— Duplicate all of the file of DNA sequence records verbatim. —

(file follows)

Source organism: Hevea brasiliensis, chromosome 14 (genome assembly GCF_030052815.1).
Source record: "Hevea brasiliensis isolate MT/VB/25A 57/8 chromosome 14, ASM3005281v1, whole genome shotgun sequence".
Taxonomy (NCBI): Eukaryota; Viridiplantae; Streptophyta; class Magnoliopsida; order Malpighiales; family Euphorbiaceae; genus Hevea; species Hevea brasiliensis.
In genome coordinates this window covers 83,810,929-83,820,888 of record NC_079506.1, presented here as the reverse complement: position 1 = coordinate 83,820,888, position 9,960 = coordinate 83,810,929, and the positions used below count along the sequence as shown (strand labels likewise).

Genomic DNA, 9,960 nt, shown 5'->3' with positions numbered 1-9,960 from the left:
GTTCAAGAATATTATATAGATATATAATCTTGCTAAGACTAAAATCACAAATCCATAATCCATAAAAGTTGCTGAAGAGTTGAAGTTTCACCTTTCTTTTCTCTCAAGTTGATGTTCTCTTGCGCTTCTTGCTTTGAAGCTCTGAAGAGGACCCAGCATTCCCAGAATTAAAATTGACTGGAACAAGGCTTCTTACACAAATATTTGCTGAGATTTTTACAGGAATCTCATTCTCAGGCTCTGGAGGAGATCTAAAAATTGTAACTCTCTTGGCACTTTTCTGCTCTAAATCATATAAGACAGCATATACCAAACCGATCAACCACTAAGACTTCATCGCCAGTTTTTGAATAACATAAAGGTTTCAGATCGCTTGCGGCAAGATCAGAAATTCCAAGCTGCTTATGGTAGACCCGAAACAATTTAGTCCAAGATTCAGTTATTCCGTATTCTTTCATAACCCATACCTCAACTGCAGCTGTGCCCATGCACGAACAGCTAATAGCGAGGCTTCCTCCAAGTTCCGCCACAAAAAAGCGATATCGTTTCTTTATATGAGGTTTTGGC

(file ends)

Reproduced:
Source organism: Hevea brasiliensis, chromosome 14 (genome assembly GCF_030052815.1).
Source record: "Hevea brasiliensis isolate MT/VB/25A 57/8 chromosome 14, ASM3005281v1, whole genome shotgun sequence".
Taxonomy (NCBI): Eukaryota; Viridiplantae; Streptophyta; class Magnoliopsida; order Malpighiales; family Euphorbiaceae; genus Hevea; species Hevea brasiliensis.
In genome coordinates this window covers 83,810,929-83,820,888 of record NC_079506.1, presented here as the reverse complement: position 1 = coordinate 83,820,888, position 9,960 = coordinate 83,810,929, and the positions used below count along the sequence as shown (strand labels likewise).

Genomic DNA, 9,960 nt, shown 5'->3' with positions numbered 1-9,960 from the left:
GTTCAAGAATATTATATAGATATATAATCTTGCTAAGACTAAAATCACAAATCCATAATCCATAAAAGTTGCTGAAGAGTTGAAGTTTCACCTTTCTTTTCTCTCAAGTTGATGTTCTCTTGCGCTTCTTGCTTTGAAGCTCTGAAGAGGACCCAGCATTCCCAGAATTAAAATTGACTGGAACAAGGCTTCTTACACAAATATTTGCTGAGATTTTTACAGGAATCTCATTCTCAGGCTCTGGAGGAGATCTAAAAATTGTAACTCTCTTGGCACTTTTCTGCTCTAAATCATATAAGACAGCATATACCAAACCGATCAACCACTAAGACTTCATCGCCAGTTTTTGAATAACATAAAGGTTTCAGATCGCTTGCGGCAAGATCAGAAATTCCAAGCTGCTTATGGTAGACCCGAAACAATTTAGTCCAAGATTCAGTTATTCCGTATTCTTTCATAACCCATACCTCAACTGCAGCTGTGCCCATGCACGAACAGCTAATAGCGAGGCTTCCTCCAAGTTCCGCCACAAAAAAGCGATATCGTTTCTTTATATGAGGTTTTGGC